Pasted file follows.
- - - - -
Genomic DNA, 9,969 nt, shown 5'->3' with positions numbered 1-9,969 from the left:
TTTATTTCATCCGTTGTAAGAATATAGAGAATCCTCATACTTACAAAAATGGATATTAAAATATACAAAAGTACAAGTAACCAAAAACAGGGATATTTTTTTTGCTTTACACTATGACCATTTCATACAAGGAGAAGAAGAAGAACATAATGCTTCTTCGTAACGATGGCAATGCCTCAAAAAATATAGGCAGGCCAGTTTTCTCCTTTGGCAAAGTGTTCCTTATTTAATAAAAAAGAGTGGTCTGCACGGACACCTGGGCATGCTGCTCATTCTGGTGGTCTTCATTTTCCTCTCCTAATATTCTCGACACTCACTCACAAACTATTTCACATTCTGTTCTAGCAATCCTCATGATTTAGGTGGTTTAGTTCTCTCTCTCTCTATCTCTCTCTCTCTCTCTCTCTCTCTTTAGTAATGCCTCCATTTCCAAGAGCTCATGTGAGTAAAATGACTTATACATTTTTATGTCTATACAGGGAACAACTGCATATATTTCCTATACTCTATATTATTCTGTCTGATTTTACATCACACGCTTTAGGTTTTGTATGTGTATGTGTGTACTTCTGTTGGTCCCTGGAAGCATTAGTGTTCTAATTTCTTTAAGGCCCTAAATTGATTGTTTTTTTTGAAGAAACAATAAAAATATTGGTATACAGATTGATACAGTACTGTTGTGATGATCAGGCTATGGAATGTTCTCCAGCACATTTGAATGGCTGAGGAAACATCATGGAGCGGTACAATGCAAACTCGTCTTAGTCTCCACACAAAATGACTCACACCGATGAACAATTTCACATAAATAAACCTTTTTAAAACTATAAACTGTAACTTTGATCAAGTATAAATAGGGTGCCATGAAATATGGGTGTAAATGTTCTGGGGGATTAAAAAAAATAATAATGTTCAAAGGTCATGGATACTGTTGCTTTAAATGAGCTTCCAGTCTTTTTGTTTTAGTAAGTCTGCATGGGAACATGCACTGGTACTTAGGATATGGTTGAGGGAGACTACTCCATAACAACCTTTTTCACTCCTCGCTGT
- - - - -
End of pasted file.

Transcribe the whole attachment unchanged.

Genomic DNA, 9,969 nt, shown 5'->3' with positions numbered 1-9,969 from the left:
TTTATTTCATCCGTTGTAAGAATATAGAGAATCCTCATACTTACAAAAATGGATATTAAAATATACAAAAGTACAAGTAACCAAAAACAGGGATATTTTTTTTGCTTTACACTATGACCATTTCATACAAGGAGAAGAAGAAGAACATAATGCTTCTTCGTAACGATGGCAATGCCTCAAAAAATATAGGCAGGCCAGTTTTCTCCTTTGGCAAAGTGTTCCTTATTTAATAAAAAAGAGTGGTCTGCACGGACACCTGGGCATGCTGCTCATTCTGGTGGTCTTCATTTTCCTCTCCTAATATTCTCGACACTCACTCACAAACTATTTCACATTCTGTTCTAGCAATCCTCATGATTTAGGTGGTTTAGTTCTCTCTCTCTCTATCTCTCTCTCTCTCTCTCTCTCTCTTTAGTAATGCCTCCATTTCCAAGAGCTCATGTGAGTAAAATGACTTATACATTTTTATGTCTATACAGGGAACAACTGCATATATTTCCTATACTCTATATTATTCTGTCTGATTTTACATCACACGCTTTAGGTTTTGTATGTGTATGTGTGTACTTCTGTTGGTCCCTGGAAGCATTAGTGTTCTAATTTCTTTAAGGCCCTAAATTGATTGTTTTTTTTGAAGAAACAATAAAAATATTGGTATACAGATTGATACAGTACTGTTGTGATGATCAGGCTATGGAATGTTCTCCAGCACATTTGAATGGCTGAGGAAACATCATGGAGCGGTACAATGCAAACTCGTCTTAGTCTCCACACAAAATGACTCACACCGATGAACAATTTCACATAAATAAACCTTTTTAAAACTATAAACTGTAACTTTGATCAAGTATAAATAGGGTGCCATGAAATATGGGTGTAAATGTTCTGGGGGATTAAAAAAAATAATAATGTTCAAAGGTCATGGATACTGTTGCTTTAAATGAGCTTCCAGTCTTTTTGTTTTAGTAAGTCTGCATGGGAACATGCACTGGTACTTAGGATATGGTTGAGGGAGACTACTCCATAACAACCTTTTTCACTCCTCGCTGT